OHL Midwest Division preview

By Jason Menard

The London Knights have ruled the roost for the past three seasons in the OHL Midwest division, but another club, led by arguably the best player in the OHL, is ready to knock the Hunters’ club off its lofty perch.

With heated rivalries, two superlative clubs and two more fiercely competitive squads, the OHL’s Midwest division again figures to be the marquee division leading up to the playoffs and beyond.

Erie Otters

The Otters appear to be little more than fodder for the powerful clubs with whom they share the Midwest division. Already suffering from an abundance of youth and a dearth of scoring talent, the Otters were dealt another blow with the loss of forward Ryan O’Marra (NYI), a 77-point man last season.

O’Marra is expected to lead the club once he returns from his broken fibula, but after that the offensive prospects are pretty slim. The club will be relying on the continued development of second-year players Nick Palmieri and Justin Hodgman.

The inexperience isn’t limited to the front lines. The club’s feature goaltender is Ryan Ludzik, who as a rookie last season only appeared in a handful of games. Erie will be relying on the leadership of veteran blueliners Andrew Hotham and Josh Kidd to alleviate the defensive pressure. In addition, Hotham will be a valued presence on the power play and is expected to chip in offensively from the blue line.

Guelph Storm

For the past couple of years, the Storm and the London Knights have developed a fierce rivalry, with both clubs taking turns coming out on top. This season, the Storm are in for a transition period, especially considering the loss of netminder Ryan MacDonald and 52-goal-scorer Ryan Callahan (NYR).

The Storm will be anchored on the blue line by recently assigned Nashville Predators prospect Ryan Parent. He, along with Drew Doughty and Michael Caruso (FLA), will be counted on to provide stability and offense from the point.

Their experience will be invaluable for a Storm squad that’s skewing young. In fact, the opening night line-up featured 12 players who were 17 years of age or younger, and only a pair of 19-year-olds on the roster.

Up front, Tyler Doig will be asked to play a greater role in providing offense, building upon his 23-goal campaign a season ago. Between the pipes, Jason Guy needs to live up to his hype and potential for the Storm to stay within striking distance of the Attack and the Knights.

Kitchener Rangers

Last year may have been the year for the Rangers. With their imposing defensive core, the Rangers were able to pummel opponents into submission. This season, the club may have a challenge maintaining its defensive reputation with the loss of Boris Valabik (ATL) and Matt Lashoff (BOS).

This season, the club will rely upon returnees Matt Pepe and Julian Machabee to carry the torch left behind. They’ll also need to rely more upon their offensive talent, including the diminutive Justin Azevedo, who must improve upon his 29-goal, 69-point season last year. The Rangers will also be counting on players such as Myles Applebaum, Matt Auffrey, and Victor Oreskovich (COL) to assume a greater offensive role than in the past.

One player with offensive gifts to spare who will be eased into the lineup will be forward Nazem Kadri, a highly-touted young player who the Rangers took with their first pick in the 2006 OHL draft.

London Knights

What was supposed to be a rebuilding season turned into a reloading campaign for the London Knights.

Most teams would be decimated by the loss of players like OHL scoring champ Rob Schremp (EDM), runner-up David Bolland (CHI), captain and 100-point man Dylan Hunter, and the OHL’s top goaltender Adam Dennis (BUF). Instead, the Hunters went out and made waves all summer long by convincing a quartet of highly-touted players to join the OHL club.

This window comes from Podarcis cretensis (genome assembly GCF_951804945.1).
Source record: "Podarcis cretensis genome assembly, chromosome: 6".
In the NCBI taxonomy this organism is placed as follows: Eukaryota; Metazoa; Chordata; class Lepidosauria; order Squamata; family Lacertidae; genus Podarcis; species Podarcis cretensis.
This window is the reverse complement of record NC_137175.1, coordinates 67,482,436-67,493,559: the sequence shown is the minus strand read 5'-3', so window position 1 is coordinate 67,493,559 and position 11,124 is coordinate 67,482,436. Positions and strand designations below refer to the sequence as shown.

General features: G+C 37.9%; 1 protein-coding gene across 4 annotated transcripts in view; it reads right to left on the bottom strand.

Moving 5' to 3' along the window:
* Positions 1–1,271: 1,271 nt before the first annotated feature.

Pat Kane, Sam Gagner, and Philip McRae were all passed over by other clubs who didn’t expect them to come to the OHL (or knew they would only come to London). In addition, Dave Meckler brings his booming shot and Gold Gloves past to the club from Yale. The return of 19-year-old Sergei Kostitsyn (MON), overager Robbie Drummond, Jordan Foreman, and Josh Beaulieu (PHI) ensures that the team will continue to dominate the score sheets.

Up front, the team looks to be able to keep pace with its prolific past. However, it is the blue line (like last season) and the net (unlike last season) where question marks arise. Goaltender Steve Mason is highly-regarded — enough so to be drafted by Columbus — but not truly battle-tested. And the blue line is still shaky, with only overager Ryan Martinelli with significant blue line experience. However, it has recently been augmented by the addition of Barrie’s Todd Perry.

Owen Sound Attack

The Owen Sound Attack lost in the second round of the OHL playoffs last year. This year, with a complement of outstanding returning veterans, the club is looking to parlay that stability and development into even greater returns this season.

The Attack is led by arguably the best player in the OHL in Anaheim Ducks prospect Bobby Ryan. Ryan, who scored 95 points in only 59 games last season is expected to challenge for the league’s scoring title this season. He’s joined up front by L.A. Kings first-rounder Trevor Lewis, as well as Josh Bailey, Marek Bartanus (TB), Anton Hedman, and Scott Tregunna.

Their defense, despite the loss of Andrej Sekera (BUF), is anchored by New York Rangers first-rounder Bobby Sanguinetti and Edmonton Oilers prospect Theo Peckham. However, the drop-off is precipitous after those two.

In total, the Attack have seven NHL prospects on their roster and are able to ice a solid blend of veteran talent and promising rookies. In net, the club will lean heavily on second-year netminder Neil Conway.

Copyright 2006 Hockey’s Future. Do not reprint or otherwise duplicate without permission of the editorial staff.